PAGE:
Network security is a cost of doing business.  Most companies fall under some type of compliance regulations, but fail to recognize how those regulations affect their business.  If a business accepts credit cards they must adhere to PCI-DSS standards and annual audits.  Health care providers must comply with HIPAA regulations.  California has it's owner, stricter rules, for the disclosure of any personal data that may be erroneously disclosed or handled.  Countless Orange and San Diego small businesses are completely unaware of their obligations.  Many, many businesses who fall into this category will not take stock of those regulations affect them until someone knocks on the door - a costly time to receive an education.

How Can a Small Business Protect Itself?

  1. Recognize the responsibility for data collected.
  2. Limit information collected to only that required for business.
  3. Have an outside IT Support company perform a Risk Assessment Audit.
  4. Management needs to identify, and make policy, a risk adversement strategy.
  5. Insist regular patching and updates of all programs and anti-malware software is occurring.  This is a daily process.  This can be performed by dedicated IT Support or a Managed Services company.
  6. Daily review of security logs to catch possible threats quickly. 
  7. Regular audits by an IT Management firm to ensure tasks are properly being handled and configuration is correct.

Has your small business been affected by cyber criminals?

What is your small business doing to protect itself?


Topics: security

Small Business CIO: Quick Bitcoin Explanation

Posted by Mark Shipman on Jan 30, 2014 7:00:00 AM

Bitcoin has been getting a lot of attention over the past few months.  The currency (or concept depending on the given economic opinion referenced) has been around nearly five years.  It appears the recent interest has been garnered as Bitcoin exchange rates have skyrocketed over the last six months.  We have seen the value of Bitcoin go from the low teens to over $1,000 in the last twelve months.

how bitcoin volatilty could affect small business

What is Bitcoin?

The easiest way to explain Bitcoin is perhaps to compare it to PayPal on "steroids".  It is a complete end to end system that facilitates payment between two parties.  The difference between Bitcoin and PayPal is that the latter uses dollars as the default currency.  Bitcoin uses a virtual currency it has created.  The easiest way to think of this virtual currency is like casino chips.  There are Bitcoin exchanges (for example Mt.Gox) that behave similar to the casino cashier.

What is the Allure of Bitcoin?

There were originally two driving factors when choosing to use Bitcoin:

  1. Anonymity.  Bitcoin is completely anonymous.  Due to the nature of how the virtual currency is tracked and processed, it is possible to remain anonymous to governments.  This has spawned more than a few illegal enterprises.  The most notable is Silk Road, where drugs deals can be made from the "safety" of one's home.  A virus, Cryptolocker, also uses the anonymity of this payment method to extort fees for the release of captive files.  The participants in both these cases remain free from the possibility of a government authority using the payment system to track them down.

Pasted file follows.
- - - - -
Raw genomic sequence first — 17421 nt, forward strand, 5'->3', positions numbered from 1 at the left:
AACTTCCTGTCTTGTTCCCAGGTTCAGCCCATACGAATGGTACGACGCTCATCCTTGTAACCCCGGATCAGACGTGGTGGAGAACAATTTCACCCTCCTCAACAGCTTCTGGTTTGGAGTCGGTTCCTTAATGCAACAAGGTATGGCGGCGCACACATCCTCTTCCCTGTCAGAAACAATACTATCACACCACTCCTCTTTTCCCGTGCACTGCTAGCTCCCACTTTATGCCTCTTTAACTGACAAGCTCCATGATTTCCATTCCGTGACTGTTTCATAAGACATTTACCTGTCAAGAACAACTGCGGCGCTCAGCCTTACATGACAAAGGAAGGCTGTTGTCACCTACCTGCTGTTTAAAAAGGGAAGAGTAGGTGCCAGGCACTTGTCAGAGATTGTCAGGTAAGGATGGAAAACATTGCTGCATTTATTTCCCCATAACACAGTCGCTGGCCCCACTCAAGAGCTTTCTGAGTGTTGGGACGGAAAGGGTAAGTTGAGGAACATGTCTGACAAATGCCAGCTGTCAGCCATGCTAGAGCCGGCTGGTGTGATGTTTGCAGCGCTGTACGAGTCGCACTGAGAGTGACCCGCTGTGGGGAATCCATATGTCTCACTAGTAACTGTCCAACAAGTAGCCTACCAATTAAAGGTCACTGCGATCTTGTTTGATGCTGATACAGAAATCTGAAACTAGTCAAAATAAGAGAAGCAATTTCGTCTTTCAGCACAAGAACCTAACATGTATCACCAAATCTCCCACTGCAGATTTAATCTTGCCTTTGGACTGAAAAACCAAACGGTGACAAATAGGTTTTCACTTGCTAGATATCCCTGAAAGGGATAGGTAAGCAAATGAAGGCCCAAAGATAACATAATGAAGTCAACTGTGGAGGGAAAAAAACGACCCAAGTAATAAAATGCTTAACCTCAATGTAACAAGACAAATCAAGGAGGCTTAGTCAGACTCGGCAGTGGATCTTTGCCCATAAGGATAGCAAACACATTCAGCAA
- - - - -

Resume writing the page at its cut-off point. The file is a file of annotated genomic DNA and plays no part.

2. Independence from government controlled currencies.  Many users of Bitcoin have inflationary concerns and use the Bitcoin currency to hedge portfolios.

There is a third reason Bitcoin is starting to gain traction...Small Business involvement.  Small businesses are realizing that Bitcoin transactions can be free from surcharges.  This is a saving of 2%-5% on each dollar that would have been collected using traditional credit/debit cards.  If a small business could somehow eliminate the traditional credit/debit merchant accounts they could avoid rising audit, compliance and charge back costs that come with credit card agreements.

What are the Downsides for a Small Business?

  • While fees are eliminated from the actual transaction, fees will eventually be incurred should a business want to "cash out" collected Bitcoins to a more traditional currency.  Fees can include the following:
    • Percentage of transaction.  On average .5%
    • Bank fees on both the exchanges part and the Bitcoin user.  They could be compared to a stock trade transaction or wire transfer fees.
  • An issue that a small business should not take lightly is the volatility of Bitcoin value. 
    • The big swings even in this last month have been up to 30%.  The typical small business is going to have a hard time swallowing a 30% loss on any Bitcoins that have not been cashed out.
    • Volatility is going to mean that management will need to keep a close eye on exchange rates and take the time to adjust pricing accordingly.  Most small businesses just do not have a dynamic pricing point of sale system available to them.

There are more confusing parts of Bitcoin, like mining and who keeps track of the transactions.  If there is interest, there can be a larger discussion about those topics.

Small Business Bitcoin Decisions

If your small business CIO gave you this quick explanation would your instinct be to embrace or run from Bitcoin?

Topics: services, Small Business Tips

Small Business Tips: Writing An E-Mail

Posted by Mark Shipman on Jan 22, 2014 7:00:00 AM